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New Journalism Essay

2410 words - 10 pages

Inverted pyramid. Unbiased news gathering. Objectivity in reporting. Professionalism. Routines that would regulate news reports, translating information to readers, regardless of geography. Journalism spent the better part of the 20th century routinizing the news, attempting to shed its seedy past of “yellow journalism” amid the challenges of new technologies, first the radio, followed by the television. Then came the tumultuous 1950s and 1960s. Suddenly, the same tides of changes that were sweeping America's cultural and political landscape were also reshaping journalism. Journalistic trailblazers, including Truman Capote, Hunter S. Thompson, Tom Wolfe, Norman Mailer and Joan Didion were the known figures that shaped new journalism.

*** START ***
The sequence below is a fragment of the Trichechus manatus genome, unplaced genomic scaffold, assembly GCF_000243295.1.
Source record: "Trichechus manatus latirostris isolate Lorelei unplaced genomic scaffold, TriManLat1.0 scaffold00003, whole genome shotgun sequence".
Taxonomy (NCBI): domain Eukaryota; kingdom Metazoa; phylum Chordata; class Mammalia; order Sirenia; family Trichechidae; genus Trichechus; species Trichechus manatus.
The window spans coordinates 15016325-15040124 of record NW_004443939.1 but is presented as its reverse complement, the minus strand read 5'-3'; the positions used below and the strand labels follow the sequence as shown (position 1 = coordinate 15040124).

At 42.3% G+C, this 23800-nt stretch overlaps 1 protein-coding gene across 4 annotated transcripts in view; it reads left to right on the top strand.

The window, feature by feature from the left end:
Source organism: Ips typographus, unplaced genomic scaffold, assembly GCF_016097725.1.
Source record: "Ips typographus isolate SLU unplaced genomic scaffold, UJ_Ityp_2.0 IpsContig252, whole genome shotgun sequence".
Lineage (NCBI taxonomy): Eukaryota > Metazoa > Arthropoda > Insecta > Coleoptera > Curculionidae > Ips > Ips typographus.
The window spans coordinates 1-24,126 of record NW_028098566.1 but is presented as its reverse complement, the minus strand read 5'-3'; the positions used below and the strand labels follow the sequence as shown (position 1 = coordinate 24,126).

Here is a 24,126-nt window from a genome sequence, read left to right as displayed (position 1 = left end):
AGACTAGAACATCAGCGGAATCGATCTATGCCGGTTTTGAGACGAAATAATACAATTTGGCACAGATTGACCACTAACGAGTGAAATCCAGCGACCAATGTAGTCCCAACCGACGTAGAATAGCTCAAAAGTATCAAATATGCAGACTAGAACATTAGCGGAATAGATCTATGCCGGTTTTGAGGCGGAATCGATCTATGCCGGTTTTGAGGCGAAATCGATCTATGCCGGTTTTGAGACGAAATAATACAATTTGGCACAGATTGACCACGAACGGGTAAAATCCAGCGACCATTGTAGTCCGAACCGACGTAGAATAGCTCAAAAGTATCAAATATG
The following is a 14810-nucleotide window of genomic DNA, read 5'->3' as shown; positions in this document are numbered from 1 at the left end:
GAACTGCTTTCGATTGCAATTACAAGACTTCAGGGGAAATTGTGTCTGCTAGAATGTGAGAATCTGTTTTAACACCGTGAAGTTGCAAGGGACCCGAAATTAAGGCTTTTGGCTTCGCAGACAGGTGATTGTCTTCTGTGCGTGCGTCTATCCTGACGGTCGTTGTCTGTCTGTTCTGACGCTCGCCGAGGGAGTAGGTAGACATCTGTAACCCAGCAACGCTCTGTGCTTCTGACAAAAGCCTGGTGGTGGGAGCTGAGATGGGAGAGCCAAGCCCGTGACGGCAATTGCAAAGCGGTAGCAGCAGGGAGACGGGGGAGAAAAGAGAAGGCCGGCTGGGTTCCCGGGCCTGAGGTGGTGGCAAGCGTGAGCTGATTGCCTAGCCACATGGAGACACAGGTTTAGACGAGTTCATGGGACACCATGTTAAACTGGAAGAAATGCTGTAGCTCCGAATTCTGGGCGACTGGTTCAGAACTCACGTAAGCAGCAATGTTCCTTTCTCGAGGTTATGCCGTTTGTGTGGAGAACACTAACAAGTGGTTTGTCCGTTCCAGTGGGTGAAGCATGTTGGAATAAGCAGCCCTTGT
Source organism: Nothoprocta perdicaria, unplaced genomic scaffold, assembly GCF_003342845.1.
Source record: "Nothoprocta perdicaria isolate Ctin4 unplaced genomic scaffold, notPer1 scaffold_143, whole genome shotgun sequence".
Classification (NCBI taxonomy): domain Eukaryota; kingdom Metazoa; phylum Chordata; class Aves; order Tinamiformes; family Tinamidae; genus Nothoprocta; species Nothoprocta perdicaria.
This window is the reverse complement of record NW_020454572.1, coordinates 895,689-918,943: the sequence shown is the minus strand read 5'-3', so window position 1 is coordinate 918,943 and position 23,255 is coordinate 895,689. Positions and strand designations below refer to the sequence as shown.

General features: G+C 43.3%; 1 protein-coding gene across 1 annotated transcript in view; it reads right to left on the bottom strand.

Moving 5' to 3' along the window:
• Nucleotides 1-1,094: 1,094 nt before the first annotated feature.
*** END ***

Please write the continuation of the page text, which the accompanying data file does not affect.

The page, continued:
Thomas Kennerly Wolfe Jr., known as Tom Wolfe, was born in 1931 in Richmond Virginia. He received his educations from Washington and Lee and Yale Universities. Wolfe started as a reporter for the Springfield Massachusetts Union, which began a ten-year newspaper career. As a correspondent for The Washington Post’s Latin American newspaper, he won the Washington Newspaper Guild’s foreign news prize for his coverage of Cuba. He is known as an American journalist and novelist. Wolfe gained his fame from his studies of contemporary American culture in a unique style which is known as New Journalism. While working for the Herald-Tribune, he completed his first book. It was written for New York and Esquire and published in 1965 as The Kandy-Kolored Tangerine-Flake Streamline Baby. Wolfe’s book became a bestseller and his literary technique became known as New Journalism. New Journalism is an artistic, creative, dramatic, way of reporting and presenting the subject matter. Wolfe used colorful language and uses capitalization, italics, dashes, etc. He also switches from technical explanations to very slang or everyday turns of phrase, often within one single sentence. A quotation from Kurt Vonnegut says it all, “Verdict: Excellent book by a genius who will do anything to get attention” (“About Tom Wolfe”). Some of his other journalistic works include The Pump House Gang and The Electric Kool-Aid Acid Test in 1968, The Painted World in 1975, and many more controversial pieces. The Painted World was on the American art world. “Wolfe referred to it as the “art village”, depicting it as a network of no more than three thousand people, of whom about three hundred lived outside the New York metropolitan area” (“About Tom Wolfe”). He has also written novels. Some his novels include, The Bonfire of the Vanities in 1987, A Man in Full in 1998, and a more recent novel titled I Am Charlotte Simmons in 2004. A Man in Full lead the New York Times bestseller list for ten weeks and sold about 1.4 million copies. Wolfe’s appearance on the cover of Time Magazine was a result of the detailed realism of the American novel. “Wolfe lives in New York City with his wife, Sheila; his daughter, Alexandra; and his son, Tommy ("About Tom Wolfe”).
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